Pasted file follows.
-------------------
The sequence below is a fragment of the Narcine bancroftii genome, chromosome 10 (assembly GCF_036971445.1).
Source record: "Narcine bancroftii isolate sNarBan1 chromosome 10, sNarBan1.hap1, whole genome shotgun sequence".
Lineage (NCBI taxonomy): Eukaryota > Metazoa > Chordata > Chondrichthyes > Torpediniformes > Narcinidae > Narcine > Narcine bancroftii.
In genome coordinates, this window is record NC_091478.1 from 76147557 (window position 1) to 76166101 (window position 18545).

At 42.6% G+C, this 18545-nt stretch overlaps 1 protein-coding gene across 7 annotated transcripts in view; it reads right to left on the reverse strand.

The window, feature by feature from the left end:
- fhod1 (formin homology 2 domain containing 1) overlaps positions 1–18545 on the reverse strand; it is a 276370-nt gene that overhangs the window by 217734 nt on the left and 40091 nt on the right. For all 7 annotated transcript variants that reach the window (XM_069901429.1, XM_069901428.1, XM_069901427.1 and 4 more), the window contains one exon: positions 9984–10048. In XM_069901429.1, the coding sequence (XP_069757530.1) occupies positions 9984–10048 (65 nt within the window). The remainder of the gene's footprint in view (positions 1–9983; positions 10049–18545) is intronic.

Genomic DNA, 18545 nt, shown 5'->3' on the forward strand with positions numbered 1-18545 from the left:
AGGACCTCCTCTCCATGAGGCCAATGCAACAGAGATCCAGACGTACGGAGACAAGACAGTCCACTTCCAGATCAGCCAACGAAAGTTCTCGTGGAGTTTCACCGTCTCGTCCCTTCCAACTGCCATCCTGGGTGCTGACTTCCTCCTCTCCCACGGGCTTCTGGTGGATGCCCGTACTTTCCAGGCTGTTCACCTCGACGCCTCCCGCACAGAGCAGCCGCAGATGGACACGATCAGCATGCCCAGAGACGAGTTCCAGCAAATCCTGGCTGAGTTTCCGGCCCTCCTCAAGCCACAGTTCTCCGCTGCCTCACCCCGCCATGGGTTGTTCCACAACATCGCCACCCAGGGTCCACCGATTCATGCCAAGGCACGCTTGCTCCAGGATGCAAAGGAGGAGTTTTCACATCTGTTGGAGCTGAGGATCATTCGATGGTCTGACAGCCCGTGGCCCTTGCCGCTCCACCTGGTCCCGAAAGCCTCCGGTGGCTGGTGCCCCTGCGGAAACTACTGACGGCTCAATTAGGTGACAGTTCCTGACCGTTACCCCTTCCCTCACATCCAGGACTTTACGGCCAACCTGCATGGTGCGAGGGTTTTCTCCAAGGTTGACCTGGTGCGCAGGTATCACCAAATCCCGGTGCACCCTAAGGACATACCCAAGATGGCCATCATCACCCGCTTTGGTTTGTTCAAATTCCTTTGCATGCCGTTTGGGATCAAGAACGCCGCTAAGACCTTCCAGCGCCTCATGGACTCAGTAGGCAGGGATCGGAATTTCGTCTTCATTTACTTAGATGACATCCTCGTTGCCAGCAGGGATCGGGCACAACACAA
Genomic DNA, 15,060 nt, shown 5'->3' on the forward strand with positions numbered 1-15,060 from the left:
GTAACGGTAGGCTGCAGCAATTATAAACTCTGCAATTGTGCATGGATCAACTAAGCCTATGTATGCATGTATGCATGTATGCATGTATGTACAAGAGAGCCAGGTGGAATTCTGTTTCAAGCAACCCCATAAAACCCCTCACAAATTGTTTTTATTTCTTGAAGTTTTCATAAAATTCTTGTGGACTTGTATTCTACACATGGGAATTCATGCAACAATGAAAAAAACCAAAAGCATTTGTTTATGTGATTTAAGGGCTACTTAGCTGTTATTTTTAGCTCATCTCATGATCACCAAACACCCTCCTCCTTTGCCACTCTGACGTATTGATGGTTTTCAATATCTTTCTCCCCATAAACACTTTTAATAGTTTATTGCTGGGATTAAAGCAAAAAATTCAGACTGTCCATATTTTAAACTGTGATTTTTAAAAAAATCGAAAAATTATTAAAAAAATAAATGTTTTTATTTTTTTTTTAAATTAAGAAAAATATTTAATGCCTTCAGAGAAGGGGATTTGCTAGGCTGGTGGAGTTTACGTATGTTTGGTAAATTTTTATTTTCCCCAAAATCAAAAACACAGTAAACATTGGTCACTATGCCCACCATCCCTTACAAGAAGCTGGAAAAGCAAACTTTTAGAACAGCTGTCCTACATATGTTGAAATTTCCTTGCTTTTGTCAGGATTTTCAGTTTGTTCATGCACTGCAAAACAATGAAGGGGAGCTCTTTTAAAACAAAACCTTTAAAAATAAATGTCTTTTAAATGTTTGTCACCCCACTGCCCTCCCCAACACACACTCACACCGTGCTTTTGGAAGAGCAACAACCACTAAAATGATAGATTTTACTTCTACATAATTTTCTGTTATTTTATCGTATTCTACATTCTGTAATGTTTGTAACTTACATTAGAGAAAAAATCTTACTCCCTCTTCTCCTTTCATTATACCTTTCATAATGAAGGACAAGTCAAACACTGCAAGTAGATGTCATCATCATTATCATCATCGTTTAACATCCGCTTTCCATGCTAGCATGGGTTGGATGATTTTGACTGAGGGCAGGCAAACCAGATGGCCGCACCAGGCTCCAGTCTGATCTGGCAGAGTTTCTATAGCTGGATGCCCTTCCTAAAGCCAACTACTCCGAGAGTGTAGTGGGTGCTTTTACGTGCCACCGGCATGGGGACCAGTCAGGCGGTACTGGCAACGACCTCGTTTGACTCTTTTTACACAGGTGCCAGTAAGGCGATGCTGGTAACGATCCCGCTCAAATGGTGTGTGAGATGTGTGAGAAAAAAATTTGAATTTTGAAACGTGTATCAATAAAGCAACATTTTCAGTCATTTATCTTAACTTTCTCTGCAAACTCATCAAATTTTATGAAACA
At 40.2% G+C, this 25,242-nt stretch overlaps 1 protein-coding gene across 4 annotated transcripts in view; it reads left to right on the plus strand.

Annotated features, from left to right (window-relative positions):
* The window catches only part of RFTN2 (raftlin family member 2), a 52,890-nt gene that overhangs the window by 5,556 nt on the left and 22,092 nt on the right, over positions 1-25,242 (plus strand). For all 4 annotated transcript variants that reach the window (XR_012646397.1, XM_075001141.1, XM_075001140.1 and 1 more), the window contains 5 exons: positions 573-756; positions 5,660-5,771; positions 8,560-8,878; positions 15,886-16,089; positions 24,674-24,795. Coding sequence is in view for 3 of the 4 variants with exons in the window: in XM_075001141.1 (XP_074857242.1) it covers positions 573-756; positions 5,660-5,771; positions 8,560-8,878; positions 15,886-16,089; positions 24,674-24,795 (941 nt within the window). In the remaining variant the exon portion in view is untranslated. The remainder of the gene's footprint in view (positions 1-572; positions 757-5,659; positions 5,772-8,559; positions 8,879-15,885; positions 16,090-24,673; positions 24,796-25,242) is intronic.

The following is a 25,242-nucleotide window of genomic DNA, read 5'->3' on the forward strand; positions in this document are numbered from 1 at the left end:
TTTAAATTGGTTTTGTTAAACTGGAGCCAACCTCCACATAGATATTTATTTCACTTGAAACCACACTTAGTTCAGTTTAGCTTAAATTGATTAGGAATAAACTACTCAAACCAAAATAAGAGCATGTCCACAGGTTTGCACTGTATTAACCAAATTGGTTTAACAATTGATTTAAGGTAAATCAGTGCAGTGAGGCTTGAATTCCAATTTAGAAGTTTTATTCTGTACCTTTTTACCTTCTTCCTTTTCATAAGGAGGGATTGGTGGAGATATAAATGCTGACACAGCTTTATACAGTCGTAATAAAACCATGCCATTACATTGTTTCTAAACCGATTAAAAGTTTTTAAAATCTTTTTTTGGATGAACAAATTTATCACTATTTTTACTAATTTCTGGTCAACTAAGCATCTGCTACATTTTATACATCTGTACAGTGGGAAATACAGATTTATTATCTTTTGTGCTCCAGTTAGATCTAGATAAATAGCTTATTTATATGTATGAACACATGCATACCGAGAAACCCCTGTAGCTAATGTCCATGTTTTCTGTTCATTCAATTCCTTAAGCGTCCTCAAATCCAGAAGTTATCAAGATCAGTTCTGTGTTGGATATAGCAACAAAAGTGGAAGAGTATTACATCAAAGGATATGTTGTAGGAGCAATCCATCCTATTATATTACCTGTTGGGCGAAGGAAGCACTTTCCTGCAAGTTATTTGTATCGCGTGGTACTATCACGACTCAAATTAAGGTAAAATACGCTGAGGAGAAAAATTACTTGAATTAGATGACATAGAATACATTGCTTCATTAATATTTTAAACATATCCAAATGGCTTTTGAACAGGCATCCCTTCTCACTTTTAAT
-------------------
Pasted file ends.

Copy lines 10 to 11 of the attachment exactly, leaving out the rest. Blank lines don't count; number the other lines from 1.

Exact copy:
Genomic DNA, 15,060 nt, shown 5'->3' on the forward strand with positions numbered 1-15,060 from the left:
GTAACGGTAGGCTGCAGCAATTATAAACTCTGCAATTGTGCATGGATCAACTAAGCCTATGTATGCATGTATGCATGTATGCATGTATGTACAAGAGAGCCAGGTGGAATTCTGTTTCAAGCAACCCCATAAAACCCCTCACAAATTGTTTTTATTTCTTGAAGTTTTCATAAAATTCTTGTGGACTTGTATTCTACACATGGGAATTCATGCAACAATGAAAAAAACCAAAAGCATTTGTTTATGTGATTTAAGGGCTACTTAGCTGTTATTTTTAGCTCATCTCATGATCACCAAACACCCTCCTCCTTTGCCACTCTGACGTATTGATGGTTTTCAATATCTTTCTCCCCATAAACACTTTTAATAGTTTATTGCTGGGATTAAAGCAAAAAATTCAGACTGTCCATATTTTAAACTGTGATTTTTAAAAAAATCGAAAAATTATTAAAAAAATAAATGTTTTTATTTTTTTTTTAAATTAAGAAAAATATTTAATGCCTTCAGAGAAGGGGATTTGCTAGGCTGGTGGAGTTTACGTATGTTTGGTAAATTTTTATTTTCCCCAAAATCAAAAACACAGTAAACATTGGTCACTATGCCCACCATCCCTTACAAGAAGCTGGAAAAGCAAACTTTTAGAACAGCTGTCCTACATATGTTGAAATTTCCTTGCTTTTGTCAGGATTTTCAGTTTGTTCATGCACTGCAAAACAATGAAGGGGAGCTCTTTTAAAACAAAACCTTTAAAAATAAATGTCTTTTAAATGTTTGTCACCCCACTGCCCTCCCCAACACACACTCACACCGTGCTTTTGGAAGAGCAACAACCACTAAAATGATAGATTTTACTTCTACATAATTTTCTGTTATTTTATCGTATTCTACATTCTGTAATGTTTGTAACTTACATTAGAGAAAAAATCTTACTCCCTCTTCTCCTTTCATTATACCTTTCATAATGAAGGACAAGTCAAACACTGCAAGTAGATGTCATCATCATTATCATCATCGTTTAACATCCGCTTTCCATGCTAGCATGGGTTGGATGATTTTGACTGAGGGCAGGCAAACCAGATGGCCGCACCAGGCTCCAGTCTGATCTGGCAGAGTTTCTATAGCTGGATGCCCTTCCTAAAGCCAACTACTCCGAGAGTGTAGTGGGTGCTTTTACGTGCCACCGGCATGGGGACCAGTCAGGCGGTACTGGCAACGACCTCGTTTGACTCTTTTTACACAGGTGCCAGTAAGGCGATGCTGGTAACGATCCCGCTCAAATGGTGTGTGAGATGTGTGAGAAAAAAATTTGAATTTTGAAACGTGTATCAATAAAGCAACATTTTCAGTCATTTATCTTAACTTTCTCTGCAAACTCATCAAATTTTATGAAACA